Founded in 1937 by Warren and Myrtle Hitt, this company has grown to one of the 100 largest general contractors in the country, with offices in five cities and 725 employees nationwide.
Still family-run, Hitt Contracting keeps in touch with its staff through a weekly happy hour and regular outings. As it grows, it also grows employees: An on-site Hitt Institute offers dozens of courses.
Hitt Contracting, 2704 Dorr Ave., Fairfax; 703-846-9000;

Infinitive CEO Denis McFarlane set out to build a company culture of growth, balance, and fun. Growth is the first value, and employees say the company lives by it—all staffers get a career coach to provide feedback on performance and to help them reach their goals.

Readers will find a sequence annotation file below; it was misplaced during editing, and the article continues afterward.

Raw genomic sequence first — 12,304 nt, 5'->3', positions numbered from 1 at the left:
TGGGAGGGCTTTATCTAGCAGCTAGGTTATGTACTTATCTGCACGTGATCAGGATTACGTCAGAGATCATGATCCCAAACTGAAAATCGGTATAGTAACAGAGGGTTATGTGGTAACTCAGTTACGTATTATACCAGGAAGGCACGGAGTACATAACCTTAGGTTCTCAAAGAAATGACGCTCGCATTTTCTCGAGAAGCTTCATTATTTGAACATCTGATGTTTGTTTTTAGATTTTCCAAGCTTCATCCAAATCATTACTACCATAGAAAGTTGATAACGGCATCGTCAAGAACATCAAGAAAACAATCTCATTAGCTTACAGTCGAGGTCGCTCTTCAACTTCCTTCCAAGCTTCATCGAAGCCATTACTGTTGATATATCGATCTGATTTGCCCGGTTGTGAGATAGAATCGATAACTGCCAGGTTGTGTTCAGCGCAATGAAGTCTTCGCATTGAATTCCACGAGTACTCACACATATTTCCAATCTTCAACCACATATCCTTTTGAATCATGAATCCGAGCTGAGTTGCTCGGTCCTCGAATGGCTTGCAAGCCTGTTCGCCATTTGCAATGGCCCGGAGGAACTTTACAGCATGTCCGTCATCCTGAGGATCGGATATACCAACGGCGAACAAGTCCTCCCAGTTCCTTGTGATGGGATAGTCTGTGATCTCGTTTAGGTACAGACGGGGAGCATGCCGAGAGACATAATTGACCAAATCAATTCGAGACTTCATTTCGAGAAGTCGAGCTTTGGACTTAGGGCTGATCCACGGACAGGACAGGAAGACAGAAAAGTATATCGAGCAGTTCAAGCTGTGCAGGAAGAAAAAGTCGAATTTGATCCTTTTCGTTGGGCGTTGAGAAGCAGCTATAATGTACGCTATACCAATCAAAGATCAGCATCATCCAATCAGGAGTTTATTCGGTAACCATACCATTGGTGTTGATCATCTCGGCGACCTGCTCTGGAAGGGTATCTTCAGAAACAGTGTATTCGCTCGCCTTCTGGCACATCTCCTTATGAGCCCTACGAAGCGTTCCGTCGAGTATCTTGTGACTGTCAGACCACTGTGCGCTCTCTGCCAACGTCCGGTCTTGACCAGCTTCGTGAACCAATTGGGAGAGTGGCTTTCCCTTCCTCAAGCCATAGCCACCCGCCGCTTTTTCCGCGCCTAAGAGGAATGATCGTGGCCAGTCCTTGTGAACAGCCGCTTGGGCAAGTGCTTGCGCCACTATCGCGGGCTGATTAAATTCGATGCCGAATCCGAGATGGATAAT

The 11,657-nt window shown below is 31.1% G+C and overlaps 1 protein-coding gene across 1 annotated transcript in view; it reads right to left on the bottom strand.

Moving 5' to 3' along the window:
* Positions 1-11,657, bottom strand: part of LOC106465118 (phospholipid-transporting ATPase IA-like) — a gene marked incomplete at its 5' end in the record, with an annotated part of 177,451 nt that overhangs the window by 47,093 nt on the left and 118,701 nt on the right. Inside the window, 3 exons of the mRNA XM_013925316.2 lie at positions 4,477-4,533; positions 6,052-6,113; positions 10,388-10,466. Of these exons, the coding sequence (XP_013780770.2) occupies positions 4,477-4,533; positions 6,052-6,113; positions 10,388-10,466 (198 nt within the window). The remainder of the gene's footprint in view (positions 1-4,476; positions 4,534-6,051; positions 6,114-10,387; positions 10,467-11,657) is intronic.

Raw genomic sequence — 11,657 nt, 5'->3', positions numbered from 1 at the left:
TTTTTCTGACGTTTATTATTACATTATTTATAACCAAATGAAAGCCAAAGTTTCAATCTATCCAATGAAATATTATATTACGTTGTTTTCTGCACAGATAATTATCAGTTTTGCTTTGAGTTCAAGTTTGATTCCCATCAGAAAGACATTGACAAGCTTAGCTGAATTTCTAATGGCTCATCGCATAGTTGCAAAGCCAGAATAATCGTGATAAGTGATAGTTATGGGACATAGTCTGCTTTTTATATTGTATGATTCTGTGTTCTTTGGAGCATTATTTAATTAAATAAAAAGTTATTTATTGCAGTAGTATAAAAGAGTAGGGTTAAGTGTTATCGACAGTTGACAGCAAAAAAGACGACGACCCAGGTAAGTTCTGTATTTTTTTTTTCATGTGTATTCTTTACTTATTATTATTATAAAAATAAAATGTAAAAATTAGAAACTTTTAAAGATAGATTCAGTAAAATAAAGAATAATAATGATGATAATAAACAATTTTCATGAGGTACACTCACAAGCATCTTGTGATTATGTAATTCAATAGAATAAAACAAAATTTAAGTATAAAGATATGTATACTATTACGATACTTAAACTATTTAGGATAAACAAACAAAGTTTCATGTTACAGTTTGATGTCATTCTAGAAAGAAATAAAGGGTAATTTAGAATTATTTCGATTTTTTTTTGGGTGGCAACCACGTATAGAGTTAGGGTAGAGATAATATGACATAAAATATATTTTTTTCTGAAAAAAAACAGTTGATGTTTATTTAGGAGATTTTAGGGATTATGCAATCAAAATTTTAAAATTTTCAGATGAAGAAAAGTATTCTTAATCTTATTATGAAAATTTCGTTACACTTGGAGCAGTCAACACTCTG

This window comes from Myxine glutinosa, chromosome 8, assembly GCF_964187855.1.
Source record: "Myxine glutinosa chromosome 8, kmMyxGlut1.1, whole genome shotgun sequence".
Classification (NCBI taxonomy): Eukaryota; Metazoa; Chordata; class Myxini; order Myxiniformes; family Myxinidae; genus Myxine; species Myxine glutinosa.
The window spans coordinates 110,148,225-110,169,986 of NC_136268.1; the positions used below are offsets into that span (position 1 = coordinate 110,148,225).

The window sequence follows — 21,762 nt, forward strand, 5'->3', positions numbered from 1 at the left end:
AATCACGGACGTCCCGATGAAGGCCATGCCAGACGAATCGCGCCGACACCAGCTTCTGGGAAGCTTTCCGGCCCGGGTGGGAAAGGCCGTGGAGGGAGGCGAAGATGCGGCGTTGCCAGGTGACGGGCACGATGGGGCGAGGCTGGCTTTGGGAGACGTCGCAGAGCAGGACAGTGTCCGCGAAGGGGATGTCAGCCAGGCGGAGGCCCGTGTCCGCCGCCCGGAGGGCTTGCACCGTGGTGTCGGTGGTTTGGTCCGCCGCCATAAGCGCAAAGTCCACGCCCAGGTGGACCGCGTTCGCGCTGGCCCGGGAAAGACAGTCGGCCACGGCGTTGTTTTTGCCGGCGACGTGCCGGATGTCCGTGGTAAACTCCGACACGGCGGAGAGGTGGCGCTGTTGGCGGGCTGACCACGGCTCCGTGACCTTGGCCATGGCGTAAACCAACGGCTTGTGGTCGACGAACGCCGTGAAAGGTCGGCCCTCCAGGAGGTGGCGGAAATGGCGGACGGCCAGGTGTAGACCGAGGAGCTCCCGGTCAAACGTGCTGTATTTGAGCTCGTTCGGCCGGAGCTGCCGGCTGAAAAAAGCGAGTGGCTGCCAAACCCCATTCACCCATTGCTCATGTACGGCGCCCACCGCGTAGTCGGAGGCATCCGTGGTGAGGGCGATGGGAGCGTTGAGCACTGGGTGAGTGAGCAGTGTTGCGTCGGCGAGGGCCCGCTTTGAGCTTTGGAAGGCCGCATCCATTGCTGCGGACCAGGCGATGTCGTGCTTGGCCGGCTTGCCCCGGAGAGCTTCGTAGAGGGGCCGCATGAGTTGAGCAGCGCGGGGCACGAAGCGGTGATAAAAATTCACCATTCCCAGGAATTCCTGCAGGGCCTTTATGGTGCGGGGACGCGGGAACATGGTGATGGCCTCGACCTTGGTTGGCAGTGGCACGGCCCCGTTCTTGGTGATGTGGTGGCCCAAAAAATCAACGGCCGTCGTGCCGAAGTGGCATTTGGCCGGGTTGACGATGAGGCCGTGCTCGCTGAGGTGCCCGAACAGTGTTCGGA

The Infinitive Foundation for Families extends that caring to the community; in its first three full years, it has donated close to $100,000 to charities, particularly the March of Dimes.
There are regular employee outings for the staff of 80, too; a popular one is the Gold Cup, where Infinitivians, as they call themselves, recently won the award for best tent.
Infinitive, 6858 Old Dominion Dr., McLean; 703-554-5500;

National Rural Electric Cooperative Association
At the National Rural Electric Cooperative Association, the 473 employees serve member co-ops that bring reliable, affordable electricity to areas that are often remote. It’s the mission that most gives the staff a charge.
“NRECA is dedicated to providing energy to those in the country who in many instances can least afford it,” says Neil Chatterjee, a lobbyist with the association. “It is very rewarding.”